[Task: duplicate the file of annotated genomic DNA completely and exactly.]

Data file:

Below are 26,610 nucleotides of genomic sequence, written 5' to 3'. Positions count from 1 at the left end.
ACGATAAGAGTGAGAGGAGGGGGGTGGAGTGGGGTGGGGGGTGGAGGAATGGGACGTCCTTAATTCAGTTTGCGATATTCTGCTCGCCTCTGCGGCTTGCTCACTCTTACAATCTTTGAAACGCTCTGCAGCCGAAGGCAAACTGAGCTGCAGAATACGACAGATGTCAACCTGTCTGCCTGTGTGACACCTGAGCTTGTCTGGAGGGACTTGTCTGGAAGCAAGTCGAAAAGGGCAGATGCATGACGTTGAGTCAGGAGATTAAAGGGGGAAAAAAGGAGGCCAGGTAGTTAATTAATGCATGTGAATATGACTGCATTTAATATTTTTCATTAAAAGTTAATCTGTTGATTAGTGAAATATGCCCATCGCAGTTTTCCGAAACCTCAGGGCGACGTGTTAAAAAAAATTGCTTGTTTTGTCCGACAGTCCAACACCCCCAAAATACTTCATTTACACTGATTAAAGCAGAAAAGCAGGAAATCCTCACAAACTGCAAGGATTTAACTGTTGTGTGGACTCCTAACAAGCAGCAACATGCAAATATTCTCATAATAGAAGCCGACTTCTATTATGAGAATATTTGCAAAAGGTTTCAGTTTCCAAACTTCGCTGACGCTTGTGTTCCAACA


Below are 26,610 nucleotides of genomic sequence, written 5' to 3'. Positions count from 1 at the left end.
ACGATAAGAGTGAGAGGAGGGGGGTGGAGTGGGGTGGGGGGTGGAGGAATGGGACGTCCTTAATTCAGTTTGCGATATTCTGCTCGCCTCTGCGGCTTGCTCACTCTTACAATCTTTGAAACGCTCTGCAGCCGAAGGCAAACTGAGCTGCAGAATACGACAGATGTCAACCTGTCTGCCTGTGTGACACCTGAGCTTGTCTGGAGGGACTTGTCTGGAAGCAAGTCGAAAAGGGCAGATGCATGACGTTGAGTCAGGAGATTAAAGGGGGAAAAAAGGAGGCCAGGTAGTTAATTAATGCATGTGAATATGACTGCATTTAATATTTTTCATTAAAAGTTAATCTGTTGATTAGTGAAATATGCCCATCGCAGTTTTCCGAAACCTCAGGGCGACGTGTTAAAAAAAATTGCTTGTTTTGTCCGACAGTCCAACACCCCCAAAATACTTCATTTACACTGATTAAAGCAGAAAAGCAGGAAATCCTCACAAACTGCAAGGATTTAACTGTTGTGTGGACTCCTAACAAGCAGCAACATGCAAATATTCTCATAATAGAAGCCGACTTCTATTATGAGAATATTTGCAAAAGGTTTCAGTTTCCAAACTTCGCTGACGCTTGTGTTCCAACA